A healthy body is not bacteria free. In fact, there are many good bacteria found in your gut that help in your digestive process. However, major problems arise when you get harmful microbes in your mouth. Dangerous bacteria can get into your blood through your mouth. It can bind to cells and proteins and cause health problems to various organs of your body. In what ways are you cultivating mouth bacteria? Read on to find out.
Eating Sugary and Starchy Foods without Brushing
Sweets treats are hard to avoid, especially for us candy lovers. But a little self-control can prevent millions of bacteria from multiplying in your mouth. Sugar is used by bacteria as a form of energy to build plaque and speed up tooth decay which causes bad breath. Sugary, starchy, and basically any food that gets stuck in your teeth can speed up the growth of mouth bacteria.
Not Washing Your Hands before Eating
Germs can transfer to your hands when you touch dirty surfaces, people, and objects throughout the day. If you eat without washing your hands, you may be moving harmful bacteria from your hands to your mouth. Frequent washing can destroy hidden germs on your hands. It can also reduce the risk of you getting common infections like cold, influenza, and viruses.
Nail biting is a common habit that affects people of all ages. But did you know that your finger and your mouth are two of the germiest places on your body? Our fingers are pretty much involved in everything we do. From handling money, touching door knobs, and holding food. Knowing this, your nails may actually be twice as dirty as your fingers. Disease-causing bacteria can get stuck in your nails and transfer to your mouth if you frequently bite your nails. To prevent this, make a habit of washing your hands and cleaning your nails regularly.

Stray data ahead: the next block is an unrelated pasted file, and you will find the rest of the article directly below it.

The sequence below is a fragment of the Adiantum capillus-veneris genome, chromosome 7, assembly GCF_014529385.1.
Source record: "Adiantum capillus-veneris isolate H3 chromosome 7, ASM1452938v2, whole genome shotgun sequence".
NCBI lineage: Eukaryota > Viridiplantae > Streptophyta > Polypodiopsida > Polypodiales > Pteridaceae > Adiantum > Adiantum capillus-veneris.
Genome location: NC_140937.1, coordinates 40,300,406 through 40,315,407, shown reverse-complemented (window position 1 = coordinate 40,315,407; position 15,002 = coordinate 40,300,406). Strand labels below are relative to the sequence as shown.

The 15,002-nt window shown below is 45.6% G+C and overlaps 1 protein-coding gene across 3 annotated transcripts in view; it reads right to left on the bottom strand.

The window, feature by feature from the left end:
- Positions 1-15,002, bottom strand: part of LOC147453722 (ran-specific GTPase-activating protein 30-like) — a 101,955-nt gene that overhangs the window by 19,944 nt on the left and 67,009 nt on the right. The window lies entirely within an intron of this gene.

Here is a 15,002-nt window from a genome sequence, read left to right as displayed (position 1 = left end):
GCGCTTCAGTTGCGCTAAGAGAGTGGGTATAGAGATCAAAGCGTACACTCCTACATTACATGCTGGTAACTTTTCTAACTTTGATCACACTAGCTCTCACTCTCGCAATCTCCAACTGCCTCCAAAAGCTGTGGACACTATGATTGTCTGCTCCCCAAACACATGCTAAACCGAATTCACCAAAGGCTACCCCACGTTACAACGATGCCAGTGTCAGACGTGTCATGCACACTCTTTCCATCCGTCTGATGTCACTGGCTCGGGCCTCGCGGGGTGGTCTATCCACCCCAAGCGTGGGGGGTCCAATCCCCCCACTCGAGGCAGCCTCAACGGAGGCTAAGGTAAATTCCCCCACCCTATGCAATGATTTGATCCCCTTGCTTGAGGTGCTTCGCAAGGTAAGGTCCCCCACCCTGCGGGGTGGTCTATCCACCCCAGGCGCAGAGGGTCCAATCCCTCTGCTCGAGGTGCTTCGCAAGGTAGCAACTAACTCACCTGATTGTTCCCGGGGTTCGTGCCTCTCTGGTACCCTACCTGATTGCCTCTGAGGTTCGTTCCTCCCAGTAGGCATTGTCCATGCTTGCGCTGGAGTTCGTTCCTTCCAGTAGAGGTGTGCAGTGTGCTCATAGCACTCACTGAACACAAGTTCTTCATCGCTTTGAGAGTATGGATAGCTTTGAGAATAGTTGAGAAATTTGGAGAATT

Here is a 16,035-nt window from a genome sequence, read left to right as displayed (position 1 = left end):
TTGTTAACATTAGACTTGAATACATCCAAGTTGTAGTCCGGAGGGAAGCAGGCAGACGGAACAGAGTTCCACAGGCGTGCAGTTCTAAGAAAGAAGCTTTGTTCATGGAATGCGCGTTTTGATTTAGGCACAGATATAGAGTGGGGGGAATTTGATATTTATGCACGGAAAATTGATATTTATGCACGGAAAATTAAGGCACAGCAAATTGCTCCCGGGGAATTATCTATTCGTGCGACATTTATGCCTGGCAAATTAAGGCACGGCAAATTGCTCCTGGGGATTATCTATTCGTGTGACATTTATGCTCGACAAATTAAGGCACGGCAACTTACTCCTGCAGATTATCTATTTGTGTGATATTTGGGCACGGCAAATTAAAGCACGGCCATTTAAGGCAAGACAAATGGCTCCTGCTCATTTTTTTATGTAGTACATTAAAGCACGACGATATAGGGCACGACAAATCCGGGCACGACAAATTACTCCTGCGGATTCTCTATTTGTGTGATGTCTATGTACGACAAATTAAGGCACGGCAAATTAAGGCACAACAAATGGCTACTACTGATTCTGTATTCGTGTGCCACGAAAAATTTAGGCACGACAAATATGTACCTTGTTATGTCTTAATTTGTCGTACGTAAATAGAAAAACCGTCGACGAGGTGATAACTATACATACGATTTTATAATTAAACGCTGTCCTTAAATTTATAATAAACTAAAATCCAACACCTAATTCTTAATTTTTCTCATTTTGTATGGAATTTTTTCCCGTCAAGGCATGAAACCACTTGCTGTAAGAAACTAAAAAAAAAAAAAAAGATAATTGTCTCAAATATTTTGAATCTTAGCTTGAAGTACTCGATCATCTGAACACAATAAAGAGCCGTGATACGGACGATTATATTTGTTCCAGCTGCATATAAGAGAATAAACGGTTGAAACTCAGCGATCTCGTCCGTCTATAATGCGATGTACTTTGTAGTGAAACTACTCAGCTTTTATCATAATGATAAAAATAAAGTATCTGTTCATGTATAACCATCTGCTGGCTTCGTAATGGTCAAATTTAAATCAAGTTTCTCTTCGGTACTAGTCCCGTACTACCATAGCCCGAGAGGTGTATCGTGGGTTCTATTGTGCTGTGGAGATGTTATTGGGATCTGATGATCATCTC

Not only do cigarettes cause lung cancer and a heap of respiratory problems, they’re also bad for your oral health. Cigarettes contain nicotine and tar that make your teeth yellow and eat away at your gums. It also helps provide an environment for bacteria to grow along with your teeth and gum line. Smoking can lead to oral cancer that will harm your jaw bones and tissues and can result in tooth loss at a young age.
Transfer of Saliva
Bacteria can be transferred through saliva when you share lip balms, a toothbrush, or even when you kiss! If your partner has mouth bacteria, they can pass it on to you by kissing. Parents who frequently kiss their children can also be transferring mouth bacteria to their child. Dentists often suggest parents avoid this behavior, as children don’t have the same immunity from oral bacteria that adults do.
Not Cleaning Eating Utensils Properly
Food stains from plates and lunch boxes are not only gross, they can become breeding grounds for disease-causing bacteria which can transfer onto your food and into your mouth! According to a study published in the journal Food Microbiology, kitchen utensils have the ability to spread salmonella and E. coli bacteria. To prevent these bacteria from colonizing your kitchen and mouth, make sure to regularly clean your utensils properly with antibacterial soap.
Not Cleaning Your Fridge
Bacteria are good at hiding, both because of the obvious fact that you can’t see and smell them, and because they breed and grow in the most unlikely places. It is known that bacteria can survive freezing temperatures, so refrigeration does not necessarily mean your food is protected from bacteria. For a bacteria-free kitchen, make sure to regularly clean your refrigerator, appliances, and cooking utensils.